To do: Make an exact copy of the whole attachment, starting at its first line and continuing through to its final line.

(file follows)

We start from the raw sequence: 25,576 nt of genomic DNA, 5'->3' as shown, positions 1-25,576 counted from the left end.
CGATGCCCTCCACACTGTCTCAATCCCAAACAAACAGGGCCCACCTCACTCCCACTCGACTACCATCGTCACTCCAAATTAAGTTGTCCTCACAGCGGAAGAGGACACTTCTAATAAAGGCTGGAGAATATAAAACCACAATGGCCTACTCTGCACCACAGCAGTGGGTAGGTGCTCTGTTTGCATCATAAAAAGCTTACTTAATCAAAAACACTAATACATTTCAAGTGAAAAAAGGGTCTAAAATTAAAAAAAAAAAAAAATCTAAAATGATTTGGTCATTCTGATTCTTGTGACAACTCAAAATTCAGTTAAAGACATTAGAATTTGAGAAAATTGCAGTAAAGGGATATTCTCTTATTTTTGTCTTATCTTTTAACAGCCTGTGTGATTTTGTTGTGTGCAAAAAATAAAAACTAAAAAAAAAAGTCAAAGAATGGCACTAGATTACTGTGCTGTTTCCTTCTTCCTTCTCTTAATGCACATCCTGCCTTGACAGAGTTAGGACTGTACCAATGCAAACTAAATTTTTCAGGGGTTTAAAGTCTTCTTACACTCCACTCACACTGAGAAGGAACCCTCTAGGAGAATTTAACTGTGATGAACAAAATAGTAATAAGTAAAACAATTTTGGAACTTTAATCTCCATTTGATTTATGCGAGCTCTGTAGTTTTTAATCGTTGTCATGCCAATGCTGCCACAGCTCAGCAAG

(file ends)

We start from the raw sequence: 25,576 nt of genomic DNA, 5'->3' as shown, positions 1-25,576 counted from the left end.
CGATGCCCTCCACACTGTCTCAATCCCAAACAAACAGGGCCCACCTCACTCCCACTCGACTACCATCGTCACTCCAAATTAAGTTGTCCTCACAGCGGAAGAGGACACTTCTAATAAAGGCTGGAGAATATAAAACCACAATGGCCTACTCTGCACCACAGCAGTGGGTAGGTGCTCTGTTTGCATCATAAAAAGCTTACTTAATCAAAAACACTAATACATTTCAAGTGAAAAAAGGGTCTAAAATTAAAAAAAAAAAAAAATCTAAAATGATTTGGTCATTCTGATTCTTGTGACAACTCAAAATTCAGTTAAAGACATTAGAATTTGAGAAAATTGCAGTAAAGGGATATTCTCTTATTTTTGTCTTATCTTTTAACAGCCTGTGTGATTTTGTTGTGTGCAAAAAATAAAAACTAAAAAAAAAAGTCAAAGAATGGCACTAGATTACTGTGCTGTTTCCTTCTTCCTTCTCTTAATGCACATCCTGCCTTGACAGAGTTAGGACTGTACCAATGCAAACTAAATTTTTCAGGGGTTTAAAGTCTTCTTACACTCCACTCACACTGAGAAGGAACCCTCTAGGAGAATTTAACTGTGATGAACAAAATAGTAATAAGTAAAACAATTTTGGAACTTTAATCTCCATTTGATTTATGCGAGCTCTGTAGTTTTTAATCGTTGTCATGCCAATGCTGCCACAGCTCAGCAAG